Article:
If I have a security system but never turn it on, it will fail to protect my home and family when it’s needed.

Having a planner and failing to use it isn’t any better than not having a planner at all.

Wandering Aimlessly

Over the last several years of using the planner, I’ve noticed that I’m still ineffective at times. To remedy this, I had to set up a new ritual that helped me get back on track.

I noticed that at certain moments of the day, I’d lose efficiency and productivity. This wasn’t failure based on exhaustion or overwork. Instead, it was because I lacked a proper plan. I knew I had things to do, but didn’t know how to go about doing them. Instead, I’d spend time looking at social media, scouring the depths of YouTube, or looking for new dad jokes.

None of which will help me reach my goals.

To change the drift, I created the ritual to create, define, act whenever I feel myself veering off course.

That mantra has helped me get back on track with my goals, accomplish meaningful and significant tasks, and free my mind to focus on my work.

Now, telling myself to create, define, act is more than a mantra, it is a call to arms. A battle cry that gets my body moving. It breaks me free from the monotony of mindless action and issues a challenge to my mind. It is a call to greatness.

I drift when I fail to have a plan. As has often been said, I was then planning on failing.

Whether you use the Full Focus Planner or some other calendar management system, the idea behind create, plan, act can help you too.

Create. Plan. Act.

Create

The first idea is to create. Create a goal. Vision. System. Plan. For me, this means to actually get into the planner and start to outline tasks. I drift when I don’t open my planner and put things into timeslots. My life drifts off course when I don’t intentionally plan my steps. Work fails to get done when I fail to put significance on my time.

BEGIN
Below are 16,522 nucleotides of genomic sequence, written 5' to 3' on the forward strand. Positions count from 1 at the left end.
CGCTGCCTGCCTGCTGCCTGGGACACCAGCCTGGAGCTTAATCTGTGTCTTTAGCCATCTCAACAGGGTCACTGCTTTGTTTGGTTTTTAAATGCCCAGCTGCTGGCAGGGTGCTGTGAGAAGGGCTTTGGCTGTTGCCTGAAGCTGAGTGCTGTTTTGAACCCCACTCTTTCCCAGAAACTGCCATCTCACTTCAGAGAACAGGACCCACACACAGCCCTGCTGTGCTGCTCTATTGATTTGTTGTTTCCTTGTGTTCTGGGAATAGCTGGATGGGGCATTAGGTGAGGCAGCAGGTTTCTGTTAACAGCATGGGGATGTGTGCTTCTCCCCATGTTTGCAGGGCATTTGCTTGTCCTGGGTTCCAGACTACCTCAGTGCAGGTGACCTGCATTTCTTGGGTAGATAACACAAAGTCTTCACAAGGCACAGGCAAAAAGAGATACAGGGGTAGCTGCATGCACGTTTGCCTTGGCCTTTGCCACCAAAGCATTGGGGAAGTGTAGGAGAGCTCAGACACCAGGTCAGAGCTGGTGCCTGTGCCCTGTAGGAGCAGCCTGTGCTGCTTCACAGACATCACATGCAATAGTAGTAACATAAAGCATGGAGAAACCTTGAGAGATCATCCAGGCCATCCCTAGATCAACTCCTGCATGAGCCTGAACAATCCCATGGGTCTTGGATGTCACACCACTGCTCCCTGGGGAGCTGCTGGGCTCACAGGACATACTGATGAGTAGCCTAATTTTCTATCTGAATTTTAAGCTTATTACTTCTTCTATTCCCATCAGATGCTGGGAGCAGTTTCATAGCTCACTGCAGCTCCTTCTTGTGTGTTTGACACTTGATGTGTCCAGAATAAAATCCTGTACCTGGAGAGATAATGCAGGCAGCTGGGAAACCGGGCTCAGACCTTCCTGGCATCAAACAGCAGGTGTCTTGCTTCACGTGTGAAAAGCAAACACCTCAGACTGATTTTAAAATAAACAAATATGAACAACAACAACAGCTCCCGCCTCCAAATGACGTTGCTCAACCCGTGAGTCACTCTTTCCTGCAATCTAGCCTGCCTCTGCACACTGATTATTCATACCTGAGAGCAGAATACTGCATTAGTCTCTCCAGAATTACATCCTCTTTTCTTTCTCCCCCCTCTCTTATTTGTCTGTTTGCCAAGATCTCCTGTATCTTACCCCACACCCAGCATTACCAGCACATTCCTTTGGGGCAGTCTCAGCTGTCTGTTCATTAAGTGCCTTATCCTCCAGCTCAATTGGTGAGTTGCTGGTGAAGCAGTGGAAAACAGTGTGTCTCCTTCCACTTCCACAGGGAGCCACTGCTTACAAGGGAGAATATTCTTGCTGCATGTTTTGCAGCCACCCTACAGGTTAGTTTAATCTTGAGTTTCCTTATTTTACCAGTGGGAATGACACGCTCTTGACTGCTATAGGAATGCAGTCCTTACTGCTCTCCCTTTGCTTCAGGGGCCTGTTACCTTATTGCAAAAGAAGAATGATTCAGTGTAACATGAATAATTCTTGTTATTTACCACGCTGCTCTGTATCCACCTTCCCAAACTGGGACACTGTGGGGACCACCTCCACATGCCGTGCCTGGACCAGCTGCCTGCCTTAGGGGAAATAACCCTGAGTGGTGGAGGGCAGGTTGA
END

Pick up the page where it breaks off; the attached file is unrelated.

Step one is always to create the plan. If you notice that you are having trouble focusing, begin to ask questions of insight: Do I know what I’m working on? What’s next? Who do I need to connect with? What is most important to me? How can I make progress?

Creating your plan of action is what breaks you free from drift. By creating a plan you free your mind up to focus on what it sees in front of you. When you create your goals, you connect the logic of your brain with the emotions of your heart and are inspired to take action.

Plan

Once your goals are created, write down the steps to the plan. This can honestly be as simple as first I will…, then I will… For me, it follows this system of progression:

1.) What are my larger goals for the quarter?

2.) What steps did I take to accomplish those goals last week?

3.) As a follow-up, what goals do I need to accomplish this week?

4.) Which of those goals can I accomplish (or make progress on) today?

First, you create your system and belief for success. Write down your goals and visualize your success. Then, write down the plan to accomplish those goals.

Only one step left!

Act